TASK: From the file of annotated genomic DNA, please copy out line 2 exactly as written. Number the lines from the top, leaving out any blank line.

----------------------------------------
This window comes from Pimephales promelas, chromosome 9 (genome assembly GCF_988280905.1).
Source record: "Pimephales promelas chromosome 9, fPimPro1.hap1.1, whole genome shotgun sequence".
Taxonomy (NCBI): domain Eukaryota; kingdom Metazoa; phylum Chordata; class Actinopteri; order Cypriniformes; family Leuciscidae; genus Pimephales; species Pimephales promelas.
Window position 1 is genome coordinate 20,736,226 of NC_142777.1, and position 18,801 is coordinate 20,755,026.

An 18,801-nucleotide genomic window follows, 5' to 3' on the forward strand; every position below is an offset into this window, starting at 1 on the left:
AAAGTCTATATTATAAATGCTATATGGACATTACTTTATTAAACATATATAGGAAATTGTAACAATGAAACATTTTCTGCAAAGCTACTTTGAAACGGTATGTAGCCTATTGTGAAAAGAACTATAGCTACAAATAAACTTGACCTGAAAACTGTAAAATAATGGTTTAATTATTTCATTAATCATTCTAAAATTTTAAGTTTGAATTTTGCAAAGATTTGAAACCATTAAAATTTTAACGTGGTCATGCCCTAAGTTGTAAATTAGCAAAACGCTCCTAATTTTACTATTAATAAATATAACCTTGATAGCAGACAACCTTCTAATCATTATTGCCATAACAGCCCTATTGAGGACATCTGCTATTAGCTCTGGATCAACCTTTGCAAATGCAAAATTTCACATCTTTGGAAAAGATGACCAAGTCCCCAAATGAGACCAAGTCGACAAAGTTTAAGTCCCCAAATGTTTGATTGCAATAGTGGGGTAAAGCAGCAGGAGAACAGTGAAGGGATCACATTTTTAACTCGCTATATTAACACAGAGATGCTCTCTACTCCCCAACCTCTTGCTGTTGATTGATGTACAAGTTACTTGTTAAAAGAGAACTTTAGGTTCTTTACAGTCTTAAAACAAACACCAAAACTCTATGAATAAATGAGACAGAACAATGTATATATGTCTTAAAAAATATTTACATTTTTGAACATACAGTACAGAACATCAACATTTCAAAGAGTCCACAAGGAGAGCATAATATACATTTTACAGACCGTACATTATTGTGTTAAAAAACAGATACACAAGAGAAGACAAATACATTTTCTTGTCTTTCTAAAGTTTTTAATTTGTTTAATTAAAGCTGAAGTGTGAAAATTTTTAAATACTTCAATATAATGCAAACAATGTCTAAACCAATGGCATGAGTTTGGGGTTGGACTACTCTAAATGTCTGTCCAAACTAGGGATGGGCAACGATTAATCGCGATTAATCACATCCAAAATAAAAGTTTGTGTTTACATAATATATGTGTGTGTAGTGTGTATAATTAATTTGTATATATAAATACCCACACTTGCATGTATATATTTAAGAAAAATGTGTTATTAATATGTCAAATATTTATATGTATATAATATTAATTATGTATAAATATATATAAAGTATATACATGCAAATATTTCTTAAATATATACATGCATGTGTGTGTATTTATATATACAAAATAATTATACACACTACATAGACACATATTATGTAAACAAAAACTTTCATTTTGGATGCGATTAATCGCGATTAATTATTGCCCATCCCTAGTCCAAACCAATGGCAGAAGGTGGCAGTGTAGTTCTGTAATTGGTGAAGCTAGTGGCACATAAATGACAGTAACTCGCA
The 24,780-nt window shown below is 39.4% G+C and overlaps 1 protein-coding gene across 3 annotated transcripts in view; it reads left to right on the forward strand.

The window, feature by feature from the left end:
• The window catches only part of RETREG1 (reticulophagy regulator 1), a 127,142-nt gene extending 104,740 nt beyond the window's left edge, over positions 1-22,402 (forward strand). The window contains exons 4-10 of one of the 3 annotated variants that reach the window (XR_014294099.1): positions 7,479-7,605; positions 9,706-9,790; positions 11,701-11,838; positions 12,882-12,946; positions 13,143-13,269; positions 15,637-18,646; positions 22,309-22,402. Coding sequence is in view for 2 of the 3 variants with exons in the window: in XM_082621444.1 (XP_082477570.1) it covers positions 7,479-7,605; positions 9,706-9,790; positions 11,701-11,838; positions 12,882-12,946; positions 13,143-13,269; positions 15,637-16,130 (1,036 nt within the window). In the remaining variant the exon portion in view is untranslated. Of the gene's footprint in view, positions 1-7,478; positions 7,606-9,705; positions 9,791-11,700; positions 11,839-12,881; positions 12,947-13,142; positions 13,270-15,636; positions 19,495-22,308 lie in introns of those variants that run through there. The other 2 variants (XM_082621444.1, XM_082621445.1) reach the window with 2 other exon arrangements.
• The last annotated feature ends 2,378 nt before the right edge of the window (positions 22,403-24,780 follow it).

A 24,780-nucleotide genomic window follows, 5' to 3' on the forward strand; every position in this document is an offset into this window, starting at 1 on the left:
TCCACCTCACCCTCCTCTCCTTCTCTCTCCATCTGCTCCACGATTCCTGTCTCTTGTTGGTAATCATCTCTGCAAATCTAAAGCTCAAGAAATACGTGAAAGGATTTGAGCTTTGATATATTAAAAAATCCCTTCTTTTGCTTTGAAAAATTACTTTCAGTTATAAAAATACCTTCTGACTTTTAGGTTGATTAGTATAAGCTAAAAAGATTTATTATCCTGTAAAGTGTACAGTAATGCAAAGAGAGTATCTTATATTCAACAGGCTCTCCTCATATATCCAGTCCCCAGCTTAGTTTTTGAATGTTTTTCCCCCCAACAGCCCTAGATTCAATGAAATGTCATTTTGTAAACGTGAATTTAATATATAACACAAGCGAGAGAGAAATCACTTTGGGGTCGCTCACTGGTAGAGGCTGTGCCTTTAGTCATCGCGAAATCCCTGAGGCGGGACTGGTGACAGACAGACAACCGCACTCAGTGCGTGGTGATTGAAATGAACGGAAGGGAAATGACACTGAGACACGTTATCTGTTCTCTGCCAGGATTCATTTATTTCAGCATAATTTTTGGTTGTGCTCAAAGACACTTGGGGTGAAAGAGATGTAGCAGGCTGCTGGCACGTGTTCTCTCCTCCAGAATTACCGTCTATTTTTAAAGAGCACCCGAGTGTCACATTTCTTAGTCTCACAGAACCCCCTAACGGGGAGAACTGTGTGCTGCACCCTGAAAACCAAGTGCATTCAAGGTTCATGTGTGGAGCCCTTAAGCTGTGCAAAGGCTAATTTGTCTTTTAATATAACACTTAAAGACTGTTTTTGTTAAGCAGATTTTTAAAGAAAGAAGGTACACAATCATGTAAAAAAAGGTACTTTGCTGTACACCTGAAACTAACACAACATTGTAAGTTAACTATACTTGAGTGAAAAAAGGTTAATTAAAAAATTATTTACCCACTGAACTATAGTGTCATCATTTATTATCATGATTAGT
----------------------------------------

Source record: "Pimephales promelas chromosome 9, fPimPro1.hap1.1, whole genome shotgun sequence".